posted Dec 14, 2014, 10:18 AM by Kevin Esvelt
updated Oct 25, 2016, 9:32 AM
Malaria is surely one of the most terrible diseases afflicting humanity. Even after an exceptionally successful effort to expand control and treatment measures, it currently kills over half a million people each year and sickens over two hundred million, crippling livelihoods and economies. On a typical day, over a thousand children will die of malarial fevers. Many thousands more will suffer permanent developmental damage due to anemia or cerebral infection.
We should certainly continue our current efforts to combat this terrible disease, but at the same time we must recognize their limits. Prevention and treatment cost resources. If our goal is to promote human well-being and community development, malaria control may presently be the most effective way to spend that money. Still, imagine what those resources could be spent on if people didn't have to deal with malaria: think of schools, hospitals, community centers, and more.
Sadly, our current tools have the proverbial snowball's chance in hell of leading to total eradication. Even worse, the Plasmodium parasites that cause malaria are continually evolving resistance to our best treatments, while the Anopheles mosquitoes that transmit the parasite from infected to uninfected people are evolving resistance to our best insecticides. They're even evolving behavioural changes enabling them to counter the bednets and indoor spraying that have been a cornerstone of recent successes: mosquitoes now bite progressively earlier in the evening, before people go to bed, and avoid resting indoors where they are vulnerable to insecticides. There is an urgent need to develop new control measures just to maintain the ground we've so laboriously won.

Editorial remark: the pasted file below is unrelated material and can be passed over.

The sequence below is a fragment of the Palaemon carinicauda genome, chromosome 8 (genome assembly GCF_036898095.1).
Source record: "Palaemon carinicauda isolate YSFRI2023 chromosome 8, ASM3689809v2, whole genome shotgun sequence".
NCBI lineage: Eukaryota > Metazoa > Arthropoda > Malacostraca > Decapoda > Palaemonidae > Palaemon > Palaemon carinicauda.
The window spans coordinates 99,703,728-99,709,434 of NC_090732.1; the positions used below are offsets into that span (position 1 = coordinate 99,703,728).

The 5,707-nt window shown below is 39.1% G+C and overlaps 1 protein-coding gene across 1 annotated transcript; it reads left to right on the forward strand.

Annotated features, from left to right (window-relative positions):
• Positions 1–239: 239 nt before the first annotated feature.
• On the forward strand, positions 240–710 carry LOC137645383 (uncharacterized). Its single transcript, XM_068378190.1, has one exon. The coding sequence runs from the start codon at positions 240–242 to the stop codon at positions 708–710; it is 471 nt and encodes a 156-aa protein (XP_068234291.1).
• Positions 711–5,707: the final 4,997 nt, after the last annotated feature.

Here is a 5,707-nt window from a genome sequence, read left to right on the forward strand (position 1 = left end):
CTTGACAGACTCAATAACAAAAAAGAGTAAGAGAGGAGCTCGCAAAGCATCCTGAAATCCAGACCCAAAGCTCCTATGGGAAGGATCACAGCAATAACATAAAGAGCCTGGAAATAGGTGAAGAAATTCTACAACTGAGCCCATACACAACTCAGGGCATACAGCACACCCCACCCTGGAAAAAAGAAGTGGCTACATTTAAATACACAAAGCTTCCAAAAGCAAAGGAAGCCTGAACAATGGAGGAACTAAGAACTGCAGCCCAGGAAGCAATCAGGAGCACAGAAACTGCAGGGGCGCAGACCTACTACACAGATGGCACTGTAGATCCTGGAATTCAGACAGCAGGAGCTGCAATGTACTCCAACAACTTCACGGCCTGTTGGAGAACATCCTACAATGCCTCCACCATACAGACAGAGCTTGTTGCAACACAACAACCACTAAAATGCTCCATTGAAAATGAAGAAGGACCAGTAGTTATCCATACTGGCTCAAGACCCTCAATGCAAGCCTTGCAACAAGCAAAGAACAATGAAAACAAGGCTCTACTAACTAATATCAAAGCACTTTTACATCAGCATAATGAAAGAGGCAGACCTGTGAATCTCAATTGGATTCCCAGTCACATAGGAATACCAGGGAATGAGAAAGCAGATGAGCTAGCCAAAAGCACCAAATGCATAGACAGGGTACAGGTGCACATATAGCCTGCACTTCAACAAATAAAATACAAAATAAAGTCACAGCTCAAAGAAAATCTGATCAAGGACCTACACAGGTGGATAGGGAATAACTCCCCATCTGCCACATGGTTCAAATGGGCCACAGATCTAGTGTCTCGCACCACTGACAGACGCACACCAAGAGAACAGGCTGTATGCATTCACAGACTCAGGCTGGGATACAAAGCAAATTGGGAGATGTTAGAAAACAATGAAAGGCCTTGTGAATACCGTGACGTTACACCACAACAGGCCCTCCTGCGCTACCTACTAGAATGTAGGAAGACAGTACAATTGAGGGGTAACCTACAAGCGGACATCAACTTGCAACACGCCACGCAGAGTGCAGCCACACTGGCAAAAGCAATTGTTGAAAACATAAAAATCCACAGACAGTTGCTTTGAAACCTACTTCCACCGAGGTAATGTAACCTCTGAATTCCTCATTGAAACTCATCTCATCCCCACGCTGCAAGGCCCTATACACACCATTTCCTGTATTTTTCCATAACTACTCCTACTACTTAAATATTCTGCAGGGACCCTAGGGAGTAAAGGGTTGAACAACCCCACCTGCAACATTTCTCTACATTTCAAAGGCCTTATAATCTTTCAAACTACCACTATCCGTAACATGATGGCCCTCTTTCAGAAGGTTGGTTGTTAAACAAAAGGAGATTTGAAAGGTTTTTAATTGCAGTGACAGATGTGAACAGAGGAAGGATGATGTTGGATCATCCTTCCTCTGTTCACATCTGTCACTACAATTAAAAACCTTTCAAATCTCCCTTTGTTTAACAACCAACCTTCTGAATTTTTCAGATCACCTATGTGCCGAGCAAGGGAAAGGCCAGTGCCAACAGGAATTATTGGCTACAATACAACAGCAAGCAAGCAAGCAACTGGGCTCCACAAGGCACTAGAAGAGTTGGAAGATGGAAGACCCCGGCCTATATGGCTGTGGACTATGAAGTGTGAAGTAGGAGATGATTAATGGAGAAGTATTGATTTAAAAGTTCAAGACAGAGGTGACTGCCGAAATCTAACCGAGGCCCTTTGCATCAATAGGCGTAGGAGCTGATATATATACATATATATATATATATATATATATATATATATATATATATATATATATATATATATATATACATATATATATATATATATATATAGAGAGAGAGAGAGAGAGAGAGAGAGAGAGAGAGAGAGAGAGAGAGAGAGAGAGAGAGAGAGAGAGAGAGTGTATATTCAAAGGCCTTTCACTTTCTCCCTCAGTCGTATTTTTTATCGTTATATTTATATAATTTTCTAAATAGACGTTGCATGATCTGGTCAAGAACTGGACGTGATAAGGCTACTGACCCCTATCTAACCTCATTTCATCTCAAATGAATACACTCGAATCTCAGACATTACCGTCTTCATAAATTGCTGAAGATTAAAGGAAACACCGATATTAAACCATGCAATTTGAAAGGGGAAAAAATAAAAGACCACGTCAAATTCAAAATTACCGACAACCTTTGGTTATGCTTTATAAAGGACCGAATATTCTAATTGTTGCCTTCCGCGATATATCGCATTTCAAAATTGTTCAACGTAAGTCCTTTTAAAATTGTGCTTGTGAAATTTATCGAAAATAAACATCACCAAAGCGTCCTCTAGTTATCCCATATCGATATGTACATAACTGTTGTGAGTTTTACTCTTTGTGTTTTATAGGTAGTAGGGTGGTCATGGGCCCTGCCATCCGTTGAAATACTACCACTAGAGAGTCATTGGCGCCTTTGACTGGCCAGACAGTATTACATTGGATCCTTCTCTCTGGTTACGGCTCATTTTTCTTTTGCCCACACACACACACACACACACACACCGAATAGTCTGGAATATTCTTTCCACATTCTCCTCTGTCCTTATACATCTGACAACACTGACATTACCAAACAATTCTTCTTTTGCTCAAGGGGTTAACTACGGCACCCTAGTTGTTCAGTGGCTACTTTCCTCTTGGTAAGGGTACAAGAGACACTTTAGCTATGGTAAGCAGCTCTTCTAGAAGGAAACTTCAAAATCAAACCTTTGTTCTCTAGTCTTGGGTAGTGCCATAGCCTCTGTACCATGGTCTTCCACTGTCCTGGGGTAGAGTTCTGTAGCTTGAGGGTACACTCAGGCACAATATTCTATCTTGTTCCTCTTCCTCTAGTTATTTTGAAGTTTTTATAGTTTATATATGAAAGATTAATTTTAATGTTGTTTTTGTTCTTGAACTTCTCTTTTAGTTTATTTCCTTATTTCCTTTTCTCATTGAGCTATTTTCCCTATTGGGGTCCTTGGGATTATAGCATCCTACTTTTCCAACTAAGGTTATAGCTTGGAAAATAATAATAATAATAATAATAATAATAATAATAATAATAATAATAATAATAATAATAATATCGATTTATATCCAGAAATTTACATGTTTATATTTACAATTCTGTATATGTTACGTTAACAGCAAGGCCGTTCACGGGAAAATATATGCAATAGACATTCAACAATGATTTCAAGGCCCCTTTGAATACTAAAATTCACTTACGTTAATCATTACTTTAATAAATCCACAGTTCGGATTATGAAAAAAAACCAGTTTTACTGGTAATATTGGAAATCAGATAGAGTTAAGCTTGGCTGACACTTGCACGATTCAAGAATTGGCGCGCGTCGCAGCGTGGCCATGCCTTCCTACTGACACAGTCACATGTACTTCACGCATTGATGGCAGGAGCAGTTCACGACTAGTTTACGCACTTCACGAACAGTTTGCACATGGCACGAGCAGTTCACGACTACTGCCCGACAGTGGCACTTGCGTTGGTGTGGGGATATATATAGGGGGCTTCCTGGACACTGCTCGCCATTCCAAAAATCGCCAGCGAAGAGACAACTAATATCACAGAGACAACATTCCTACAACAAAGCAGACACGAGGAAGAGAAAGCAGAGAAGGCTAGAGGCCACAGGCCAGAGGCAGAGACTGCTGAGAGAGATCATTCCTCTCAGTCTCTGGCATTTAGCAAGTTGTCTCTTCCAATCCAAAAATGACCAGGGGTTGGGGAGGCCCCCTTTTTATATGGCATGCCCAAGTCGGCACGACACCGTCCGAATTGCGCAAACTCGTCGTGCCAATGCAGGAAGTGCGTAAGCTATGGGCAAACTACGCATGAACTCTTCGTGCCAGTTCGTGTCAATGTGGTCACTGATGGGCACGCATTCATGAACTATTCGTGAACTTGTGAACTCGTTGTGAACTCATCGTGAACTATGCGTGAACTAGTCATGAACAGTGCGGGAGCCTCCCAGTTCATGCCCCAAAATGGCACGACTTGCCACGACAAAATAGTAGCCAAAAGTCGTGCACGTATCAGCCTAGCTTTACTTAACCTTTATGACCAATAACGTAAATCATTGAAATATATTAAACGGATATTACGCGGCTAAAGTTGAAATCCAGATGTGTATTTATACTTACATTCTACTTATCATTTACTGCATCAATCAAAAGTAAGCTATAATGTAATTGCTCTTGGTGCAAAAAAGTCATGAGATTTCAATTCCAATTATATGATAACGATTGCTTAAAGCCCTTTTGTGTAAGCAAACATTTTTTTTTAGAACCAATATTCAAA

If our goal is total eradication – and there's no doubt it should be – we should look to historical successes for guidance. To date, we've managed to permanently eliminate only two diseases: smallpox, perhaps the most terrible plague ever to afflict humanity, and rinderpest, a disease of cattle. Both of these viruses were eradicated because scientists developed highly effective vaccines. By protecting a large enough fraction of the respective human and bovine populations, we decreased the basic reproductive number of the viruses for long enough to drive them extinct (save for highly controversial laboratory stocks).
Tremendous efforts have gone into attempts to create a similarly effective malaria vaccine. These efforts can and should continue. But so far they haven't borne fruit, because Plasmodium is a resourceful foe. Every parasite genome has a suite of roughly 60 var genes encoding variable surface antigens, meaning every parasite has a large number of “coats” it can don to evade recognition by the immune system. While it's true that people who are repeatedly exposed are eventually able to suppress most symptoms when infected (this is why malaria is particularly deadly to children who have not previously been exposed), precisely how we might induce this same tolerance with a vaccine remains a mystery. Historically, our best control measures have focused not on attacking the parasite, but on the mosquito vector.